# Talk:Double exponential function

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Field:  Analysis

## Further reading

Just a note for eagle-eyed editors out there: the reading reference I gave has a different date than the text in the page linked to claims. The page is wrong, the correct date is 1973. This can be verified with an index of Fibonacci Quarterly if desired. CRGreathouse (t | c) 08:07, 22 December 2006 (UTC)

## Why is googleplex large?

This article needs to explain the order of calculation of exponentials. It is not made clear here why a googleplex is larger than 10 to the 1000th. —Preceding unsigned comment added by 88.65.219.136 (talk) 11:27, 9 June 2010 (UTC)

Because a googolplex (note the spelling) is 1010100, and 10 to the 1000th is just 101000. Take the common logarithm of both sides and you get 10100 and 1000 = 103 respectively: the former is obviously much larger than the latter. (Or if it isn't obvious yet, do it again to get 100 and 3, where there can be no doubt as to which is larger.) You do power towers from the right, so 1010100 means 10(10100) and not (1010)100 (which indeed equals 101000). Double sharp (talk) 04:55, 30 August 2015 (UTC)

I made some modifications to reflect the correct interpretation of powers of powers, but the error is repeated across the whole page... —Preceding unsigned comment added by 88.65.219.136 (talk) 11:37, 9 June 2010 (UTC)

## Data structures

Most of the contain of the section "Data structures" is irrelevant to this article. If it is notable enough for Wikipedia, it should appear in separate articles in category:Data structures. What is relevant for this page is simply: "Double exponential sequences appear naturally in several data structures and searching algorithms, such as Iacono's working set structure, Optimal in-place static searching, Optimal dynamic searching, Doubly exponential level search on x-fast tries". Such a sentence will be meaningful only when, at least, one of the red links will become blue. Therefore I'll remove this section until that. — D.Lazard (talk) 08:58, 26 April 2012 (UTC)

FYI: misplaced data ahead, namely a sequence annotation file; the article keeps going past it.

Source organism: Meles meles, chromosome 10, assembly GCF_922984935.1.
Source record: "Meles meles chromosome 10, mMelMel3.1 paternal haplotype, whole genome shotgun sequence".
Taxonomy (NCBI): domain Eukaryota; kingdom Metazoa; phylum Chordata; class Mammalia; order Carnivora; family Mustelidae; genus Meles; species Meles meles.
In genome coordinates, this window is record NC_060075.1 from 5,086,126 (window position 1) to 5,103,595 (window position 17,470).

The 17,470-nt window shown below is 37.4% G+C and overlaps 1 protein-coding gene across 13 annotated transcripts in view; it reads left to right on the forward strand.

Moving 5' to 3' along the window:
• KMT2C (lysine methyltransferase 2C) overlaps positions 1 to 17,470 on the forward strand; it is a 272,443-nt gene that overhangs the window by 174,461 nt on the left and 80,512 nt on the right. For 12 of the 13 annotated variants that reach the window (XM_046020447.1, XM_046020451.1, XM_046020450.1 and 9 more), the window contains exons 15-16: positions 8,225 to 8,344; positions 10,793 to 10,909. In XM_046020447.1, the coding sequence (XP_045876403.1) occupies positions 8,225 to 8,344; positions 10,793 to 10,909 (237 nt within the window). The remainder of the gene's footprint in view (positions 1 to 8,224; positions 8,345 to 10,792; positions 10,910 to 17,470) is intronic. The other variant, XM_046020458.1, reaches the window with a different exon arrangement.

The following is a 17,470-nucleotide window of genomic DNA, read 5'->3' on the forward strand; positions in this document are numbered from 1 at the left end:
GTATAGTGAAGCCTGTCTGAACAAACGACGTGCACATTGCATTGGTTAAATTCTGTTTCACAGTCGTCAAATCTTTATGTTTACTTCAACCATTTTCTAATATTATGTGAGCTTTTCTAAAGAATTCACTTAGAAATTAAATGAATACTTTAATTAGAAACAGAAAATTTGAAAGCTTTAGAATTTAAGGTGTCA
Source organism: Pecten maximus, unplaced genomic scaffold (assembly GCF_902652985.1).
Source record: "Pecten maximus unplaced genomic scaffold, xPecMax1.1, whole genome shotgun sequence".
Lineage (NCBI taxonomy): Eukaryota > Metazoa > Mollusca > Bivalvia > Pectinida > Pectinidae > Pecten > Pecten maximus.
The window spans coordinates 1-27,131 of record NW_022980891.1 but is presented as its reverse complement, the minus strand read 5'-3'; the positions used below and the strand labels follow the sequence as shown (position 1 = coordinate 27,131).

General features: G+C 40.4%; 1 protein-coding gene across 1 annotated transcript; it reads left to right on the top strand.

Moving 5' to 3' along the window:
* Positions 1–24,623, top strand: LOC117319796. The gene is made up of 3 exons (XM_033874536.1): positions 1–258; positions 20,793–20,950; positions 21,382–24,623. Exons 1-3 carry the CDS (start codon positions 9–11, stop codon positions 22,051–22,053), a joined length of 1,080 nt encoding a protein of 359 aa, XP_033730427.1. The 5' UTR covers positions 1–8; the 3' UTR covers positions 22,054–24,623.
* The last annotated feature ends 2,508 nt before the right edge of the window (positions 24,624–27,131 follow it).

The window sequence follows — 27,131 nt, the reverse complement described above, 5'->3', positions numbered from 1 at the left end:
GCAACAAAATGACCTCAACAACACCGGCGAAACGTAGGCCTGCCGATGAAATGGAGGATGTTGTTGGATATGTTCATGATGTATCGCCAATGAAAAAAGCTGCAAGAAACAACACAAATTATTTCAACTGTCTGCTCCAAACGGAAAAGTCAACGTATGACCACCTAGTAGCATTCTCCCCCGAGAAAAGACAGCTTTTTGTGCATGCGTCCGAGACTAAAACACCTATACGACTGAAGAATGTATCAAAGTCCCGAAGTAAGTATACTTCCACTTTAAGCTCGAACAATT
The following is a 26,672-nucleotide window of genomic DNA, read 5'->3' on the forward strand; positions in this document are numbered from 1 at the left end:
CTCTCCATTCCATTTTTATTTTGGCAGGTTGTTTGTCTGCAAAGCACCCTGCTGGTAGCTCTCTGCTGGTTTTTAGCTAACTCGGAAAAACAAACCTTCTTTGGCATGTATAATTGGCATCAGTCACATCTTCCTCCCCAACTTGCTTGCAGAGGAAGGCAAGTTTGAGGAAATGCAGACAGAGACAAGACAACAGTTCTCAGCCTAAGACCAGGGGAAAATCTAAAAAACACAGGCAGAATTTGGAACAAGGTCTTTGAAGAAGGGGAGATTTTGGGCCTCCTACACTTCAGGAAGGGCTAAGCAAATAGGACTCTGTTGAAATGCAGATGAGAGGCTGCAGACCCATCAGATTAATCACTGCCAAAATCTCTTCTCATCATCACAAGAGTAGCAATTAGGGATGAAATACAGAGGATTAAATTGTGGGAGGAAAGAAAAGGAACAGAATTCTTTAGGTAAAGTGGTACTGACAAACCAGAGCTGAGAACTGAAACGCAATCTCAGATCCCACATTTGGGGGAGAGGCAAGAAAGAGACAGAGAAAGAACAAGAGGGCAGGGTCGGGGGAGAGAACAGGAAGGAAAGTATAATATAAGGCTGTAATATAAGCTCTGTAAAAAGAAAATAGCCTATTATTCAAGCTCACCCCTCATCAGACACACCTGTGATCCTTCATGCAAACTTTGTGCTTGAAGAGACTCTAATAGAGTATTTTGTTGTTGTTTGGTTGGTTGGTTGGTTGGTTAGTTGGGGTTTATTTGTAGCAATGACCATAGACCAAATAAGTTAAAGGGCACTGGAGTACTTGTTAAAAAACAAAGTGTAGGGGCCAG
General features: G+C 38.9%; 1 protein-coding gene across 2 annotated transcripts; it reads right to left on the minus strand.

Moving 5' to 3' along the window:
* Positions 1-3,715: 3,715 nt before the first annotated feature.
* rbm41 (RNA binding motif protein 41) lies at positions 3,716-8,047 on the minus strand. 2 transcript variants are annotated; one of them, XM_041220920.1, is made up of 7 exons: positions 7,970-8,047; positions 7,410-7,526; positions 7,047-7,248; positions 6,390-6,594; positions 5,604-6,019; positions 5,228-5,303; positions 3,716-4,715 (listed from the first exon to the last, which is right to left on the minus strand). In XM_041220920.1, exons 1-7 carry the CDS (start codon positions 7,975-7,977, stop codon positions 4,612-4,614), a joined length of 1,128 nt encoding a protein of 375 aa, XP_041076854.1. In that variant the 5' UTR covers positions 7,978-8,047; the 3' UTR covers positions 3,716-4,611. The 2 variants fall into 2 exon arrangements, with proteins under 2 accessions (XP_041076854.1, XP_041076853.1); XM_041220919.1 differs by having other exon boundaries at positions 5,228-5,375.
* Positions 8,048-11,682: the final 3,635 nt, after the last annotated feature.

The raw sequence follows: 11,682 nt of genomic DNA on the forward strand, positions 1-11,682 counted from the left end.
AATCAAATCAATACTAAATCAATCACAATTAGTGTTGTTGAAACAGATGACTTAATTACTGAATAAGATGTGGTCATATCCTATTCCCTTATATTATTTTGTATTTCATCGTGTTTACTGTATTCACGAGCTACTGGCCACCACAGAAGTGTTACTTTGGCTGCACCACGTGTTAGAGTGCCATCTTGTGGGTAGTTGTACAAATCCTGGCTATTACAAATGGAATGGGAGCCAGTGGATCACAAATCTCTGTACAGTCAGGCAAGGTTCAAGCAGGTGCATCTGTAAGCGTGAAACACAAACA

## Article is plain wrong

Sorry for telling it straigth away. The function f(x) = A ^ B ^ x equals the function f(x) = A ^ (B * x). Try it in a spreadsheet, if you don't believe it. A double exponential function is just an exponential function as any other. The reason that f(x) = A ^ (B * x) grows faster than f(x) = A ^ x is that we are multiplying the exponent by a constant B. The statement, that a double exponential function is growing faster than an exponential function just doesn't make any sense. Mad4linux (talk) 10:23, 22 November 2013 (UTC)

Observe that the two functions f(x) = A ^ (B ^ x) and g(x) = (A ^ B)^x are not identical. The notation ${\displaystyle a^{b^{x}}}$ is not explained in this article, but it is commonly agreed upon (at least among professional mathematicians) that ${\displaystyle a^{b^{x}}}$ should be read as ${\displaystyle a^{(b^{x})}}$. The article about Fermat number, which is linked from exponential function, is more explicit about the meaning of the notation. Hermel (talk) 19:42, 27 November 2013 (UTC)
I've edited the article, so that the meaning of the notation is explained. Hermel (talk) 19:48, 27 November 2013 (UTC)